What is the answer to that question?
Lack of pacing
Would you believe the answer is “none of those things make a book fail?” Are you wondering what does make a book fail or (to rephrase it positively) what makes it a top-seller?
The answer is cracker-jack public relations and marketing. P.T. Barnum put it best, “Advertising is to a genuine article what manure is to land – it largely increases the product.” In my estimation that is a crass way of saying (in book-ease), let people know you have a book and increase its sales.
Books aren’t the same as selling widgets. You can advertise a widget pretty easily, and consumers caught up in the idea or the sensation or fad will invest their dollars. Readers though are interesting audiences to crack open. An advertisement for a book won’t convince a reader it’s any good. Book advertising will increase brand visibility, and that’s a marketing term we’ll reserve for another article on the subject. Book advertising WON’T give a book CREDIBILITY – book reviews give books credibility.
Credibility convinces readers (especially in the era of self-publishing) that a book is good, mediocre, or bad. Reputable book reviewers’ endorsements of a book will increase interest and hence sales. Readers believe book reviews because reviewers were not paid to review the book – well, most of the time not paid.
With so many self-published books on the market, a new type of PAID book reviewer (e.g., Clarion) has emerged on the market. I’m not a fan of PAID reviews. When an author presents a manuscript with one of these reviews (and as a publisher I know the paid reviewers’ brands), red flags fly. Is this book legitimate? My first thought, and my second thought is a great book should be able to get reviews from credible sources.
Now let’s say the book is great. The author stands behind it, but it’s still self-published (professional efforts in self-publishing aren’t a problem and actually open often-closed doors to new writers); but the author still can’t find an audience. The author doesn’t even know how to get reviews from credible sources. So what happens? A great book goes unread. An unread book without an audience is literally pointless. Isn’t the idea of writing a book to get people to read it? Now sometimes the goal is to get family and friends to read the book – and that’s fine if it’s the actual intent behind it.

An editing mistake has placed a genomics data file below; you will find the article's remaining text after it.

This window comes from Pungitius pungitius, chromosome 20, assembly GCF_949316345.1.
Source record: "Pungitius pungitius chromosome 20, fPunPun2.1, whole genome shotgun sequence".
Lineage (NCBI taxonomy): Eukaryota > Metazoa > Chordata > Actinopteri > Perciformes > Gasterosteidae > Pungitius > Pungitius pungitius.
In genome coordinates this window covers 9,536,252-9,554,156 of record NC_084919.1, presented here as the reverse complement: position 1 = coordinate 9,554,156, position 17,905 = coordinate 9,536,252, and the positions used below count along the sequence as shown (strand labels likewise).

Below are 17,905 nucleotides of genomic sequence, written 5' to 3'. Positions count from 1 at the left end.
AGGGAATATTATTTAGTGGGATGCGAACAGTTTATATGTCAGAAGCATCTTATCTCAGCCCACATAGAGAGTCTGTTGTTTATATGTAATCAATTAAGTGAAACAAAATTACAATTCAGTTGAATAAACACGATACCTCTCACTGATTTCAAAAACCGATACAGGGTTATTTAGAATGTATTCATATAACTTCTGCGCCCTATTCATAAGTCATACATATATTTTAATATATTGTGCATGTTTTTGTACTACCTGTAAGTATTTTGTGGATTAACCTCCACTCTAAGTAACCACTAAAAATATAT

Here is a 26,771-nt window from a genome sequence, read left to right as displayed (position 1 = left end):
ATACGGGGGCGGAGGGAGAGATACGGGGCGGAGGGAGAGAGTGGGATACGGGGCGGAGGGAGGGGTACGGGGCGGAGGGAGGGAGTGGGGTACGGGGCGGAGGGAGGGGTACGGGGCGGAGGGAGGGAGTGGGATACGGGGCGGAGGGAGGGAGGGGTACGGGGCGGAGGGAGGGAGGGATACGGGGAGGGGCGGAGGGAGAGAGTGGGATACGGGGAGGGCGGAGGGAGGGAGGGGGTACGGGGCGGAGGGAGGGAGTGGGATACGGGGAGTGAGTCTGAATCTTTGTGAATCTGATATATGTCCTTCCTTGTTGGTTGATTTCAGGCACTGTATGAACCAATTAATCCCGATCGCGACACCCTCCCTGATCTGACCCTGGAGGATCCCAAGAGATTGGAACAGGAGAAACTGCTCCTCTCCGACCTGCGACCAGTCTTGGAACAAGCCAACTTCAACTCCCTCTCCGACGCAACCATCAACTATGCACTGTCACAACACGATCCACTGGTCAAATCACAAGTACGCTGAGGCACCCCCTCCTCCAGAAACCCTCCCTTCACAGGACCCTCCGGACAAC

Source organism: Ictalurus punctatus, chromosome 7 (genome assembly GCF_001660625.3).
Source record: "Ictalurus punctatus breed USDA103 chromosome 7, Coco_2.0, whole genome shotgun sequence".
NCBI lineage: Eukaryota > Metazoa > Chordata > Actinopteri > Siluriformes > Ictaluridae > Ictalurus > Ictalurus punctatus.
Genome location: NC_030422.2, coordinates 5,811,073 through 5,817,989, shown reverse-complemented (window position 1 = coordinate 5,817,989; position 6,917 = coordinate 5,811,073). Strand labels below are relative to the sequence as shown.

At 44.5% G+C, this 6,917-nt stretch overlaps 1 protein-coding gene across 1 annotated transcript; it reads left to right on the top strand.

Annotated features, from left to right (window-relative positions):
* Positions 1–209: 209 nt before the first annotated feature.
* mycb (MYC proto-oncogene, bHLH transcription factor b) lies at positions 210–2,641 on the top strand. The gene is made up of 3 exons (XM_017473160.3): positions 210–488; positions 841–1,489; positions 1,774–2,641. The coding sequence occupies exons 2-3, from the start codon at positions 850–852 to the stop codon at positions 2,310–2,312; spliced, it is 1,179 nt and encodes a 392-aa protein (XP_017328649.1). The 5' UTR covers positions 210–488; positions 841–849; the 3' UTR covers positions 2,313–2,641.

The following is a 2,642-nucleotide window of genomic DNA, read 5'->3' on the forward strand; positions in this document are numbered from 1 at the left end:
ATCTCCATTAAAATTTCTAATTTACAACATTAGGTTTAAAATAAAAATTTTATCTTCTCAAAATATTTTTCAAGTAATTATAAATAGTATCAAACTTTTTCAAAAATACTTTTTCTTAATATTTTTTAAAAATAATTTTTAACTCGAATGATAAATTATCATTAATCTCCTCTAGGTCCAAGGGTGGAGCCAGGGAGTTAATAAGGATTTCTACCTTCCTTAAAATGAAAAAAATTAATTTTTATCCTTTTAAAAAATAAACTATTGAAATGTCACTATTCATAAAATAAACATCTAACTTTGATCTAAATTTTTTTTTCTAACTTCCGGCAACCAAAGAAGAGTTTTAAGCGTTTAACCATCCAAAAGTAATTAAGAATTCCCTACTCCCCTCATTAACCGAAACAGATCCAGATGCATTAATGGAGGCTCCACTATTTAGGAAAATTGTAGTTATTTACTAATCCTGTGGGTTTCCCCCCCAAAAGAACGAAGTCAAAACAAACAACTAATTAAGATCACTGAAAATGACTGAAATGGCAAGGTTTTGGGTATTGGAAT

New authors who find themselves in the disappointing positions of finding their books ranked on Amazon in the millions (meaning no readership) may give up. They don’t even know where to begin the promotional process. Maybe they even invested $200 in one of those blog tours for authors and found their rankings remain stagnant. Now what?
This news may frustrate those with no money to invest in their books, but it’s the reality all business people face on a daily basis (and it’s very cliché): YOU HAVE TO INVEST MONEY TO MAKE MONEY, which is the essential truth to all business endeavors. And yes authors, the minute you put the word “author” behind your name you are officially a businessperson (you just might not have realized it).
Whether you are published traditionally or use self-publishing or hybrid publishing methods, you will have to promote your book to find an audience. Some books will find an audience easier than others. The best way to find an audience is to use traditional public relations and marketing services. Now you can try on your own, but unless you have the specialized education and knowledge in the area, you will not know where to start or what the industry expects.
Public relations for books is a specialty under a specialty. It means that while a public relations pro can promote products or services, it’s best to find one who knows the book and publishing world. Book media relations for national and regional media (print, broadcast and online) requires knowledge of a massive marketplace – and sometimes in the case of niche books, a niche within a niche.
One article cannot possibly break down this profession into pieces to be easily digested by the average author. After all public relations is a degree program offered in higher education. Book public relations is also a specialty one learns in a crash-course called “doing it” or we could call it a “process of discovery”.
What is amazing: one well-placed professional book review can ignite sales in a big way. Two, three, four or even five reviews can create what is called the “snowball effect” or “momentum”. Imagine if you will the snowball picking up more and more speed and getting bigger and bigger as it rolls downhill. When multiple reviewers praise a book the outcome can be bigger and bigger sales – and ultimately an Amazon book that cracks the top 10.
Are you an author? Is your book selling? Do you even have legitimate reviews? Would you like to get featured on national TV shows or magazines? Would you like to be reviewed by the Critic’s Circle or Fresh Fiction or the Author’s Show? Would you love to see a no. #1 ranking next to your book’s name on Amazon? If you’ve answered “yes” to any of these questions, 3L Publishing can do all of those things – and we’ve done it many times over for authors and writers.
Contact us today for your consultation at 916-300-8012. Ask for Michelle Gamble or Scott D. Roberts by sending an email to info@3LPublishing.com. We are also holding a workshop titled “How to Write a Media Kit” for books. For more information, please log onto www.3LPublishing.com.